Michael Brown Used Marijuana Before His Death, Which Means... Absolutely Nothing
Okay, here we go. An anonymous leak from a "person familiar with [St. Louis County’s] investigation" has told the Washington Post that 18-year-old shooting victim Michael Brown had marijuana in his system at the time of his death. What does this mean? Nothing.
That's to say, nothing beyond allowing people who already consider Brown an aggressor to add one more irrelevant, inane detail to a situation already full of them. In the interests of full disclosure, I find this pretty upsetting.
With the situation in Ferguson as loaded as it is right now, here are some things to keep in mind about marijuana, about Michael Brown's death, and what this latest tidbit means.
- Marijuana is a seriously popular recreational drug. How popular? Since 1985, Gallup polling has consistently found that over 30 percent of the American public have used it at least once. In other words, well over 100 million Americans know what it's like to toke a joint.
- The same Gallup polling found that white and nonwhites have marijuana at virtually the same rate, 38 percent and 39 percent respectively. Rates of ongoing use were at 6 and 8 percent respectively. Despite this, black people are arrested for marijuana-related offenses at a far higher rate than whites.
- People tend to be reluctant to admit to illegal behavior, so it's reasonable to suspect these figures might be somewhat higher in reality.
- Michael Brown was fatally shot by Ferguson Police Officer Darren Wilson six times, twice in the head, in a scene described more or less consistently by multiple eyewitnesses. Nowhere in the story does marijuana come into play, or have any relevance.
- There's no indication yet that Wilson had any idea Brown used marijuana, which would've only been relevant in the event of an arrest — not a shooting.
It's been a rocky and at-times harrowing week for Ferguson.. It was revealed Friday that Wilson left town days prior, and is now in an undisclosed location while chaos plays out in Ferguson's streets.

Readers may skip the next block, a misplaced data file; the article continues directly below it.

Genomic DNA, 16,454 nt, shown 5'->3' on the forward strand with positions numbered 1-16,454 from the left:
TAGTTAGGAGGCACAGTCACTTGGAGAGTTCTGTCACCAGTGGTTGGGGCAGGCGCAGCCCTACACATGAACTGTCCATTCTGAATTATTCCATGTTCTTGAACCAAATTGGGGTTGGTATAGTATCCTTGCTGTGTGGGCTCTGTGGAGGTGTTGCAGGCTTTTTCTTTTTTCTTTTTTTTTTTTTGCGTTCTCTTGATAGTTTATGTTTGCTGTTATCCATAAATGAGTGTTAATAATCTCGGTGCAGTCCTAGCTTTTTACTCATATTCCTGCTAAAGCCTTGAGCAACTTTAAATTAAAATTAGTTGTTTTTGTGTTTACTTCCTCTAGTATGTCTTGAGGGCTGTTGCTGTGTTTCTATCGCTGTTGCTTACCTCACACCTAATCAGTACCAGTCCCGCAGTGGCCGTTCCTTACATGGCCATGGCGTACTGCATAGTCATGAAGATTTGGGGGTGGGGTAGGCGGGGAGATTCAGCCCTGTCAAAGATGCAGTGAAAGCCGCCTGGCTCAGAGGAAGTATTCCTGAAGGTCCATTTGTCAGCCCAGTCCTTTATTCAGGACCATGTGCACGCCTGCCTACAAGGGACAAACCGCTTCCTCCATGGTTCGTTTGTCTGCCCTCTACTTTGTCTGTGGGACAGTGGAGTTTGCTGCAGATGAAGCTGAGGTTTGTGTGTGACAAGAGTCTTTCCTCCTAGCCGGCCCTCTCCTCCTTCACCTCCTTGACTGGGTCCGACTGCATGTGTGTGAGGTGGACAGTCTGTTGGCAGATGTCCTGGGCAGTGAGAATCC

Conversely, Brown — the victim of the fatal shooting — has been under heavy scrutiny, following local police releasing a video of him allegedly stealing some cigars from a liquor store. It now seems as if the initial altercation between Brown and Wilson had nothing to do with the cigars, as the officer reportedly didn't know about them at the time, making the video's release seem fishy in the best possible light.
Whether intentional or not — the drug test is a part of the autopsy, after all — this new and likely meaningless revelation could stoke further outrage in the Ferguson community. As the Washington Post reports, protesters have been responding by decrying why Wilson himself wasn't drug tested after the shooting.
As one protester blared out via a megaphone at an event Friday: "What was in the system of that cop when he was pumping bullets into that boy’s body?"
To be clear, Wilson's legal culpability for Wilson's death is a matter to be decided by investigation, and subsequent legal proceedings. But at this stage, it can seem like St. Louis police officials are less interested in investigating what Wilson did as they are in litigating the character of the deceased, and that's an unavoidable source of the tumult in Ferguson.
To conclude on a personal note: I'm a white, suburban man who occasionally smokes marijuana. Legally, mind you, but I do it all the same. And despite this, I've never once had to worry about being hassled by a police officer about it. To the contrary, I've been in big groups of people before, billowing pot smoke like an enormous joint, and I've never felt so much as a twinge of anxiety.
One reason why? If I were shot dead, nobody would reflexively point to the THC in my blood to argue why I probably deserved it. If they ever launch the #ConfessYourWhitePrivilege hashtag, that'd be near the top for me.
So let's all come together and strike a blow for collective sanity, rather than subject Brown to recriminations we wouldn't for any of the other tens of millions of marijuana users in America. Sounds simple enough, yeah?
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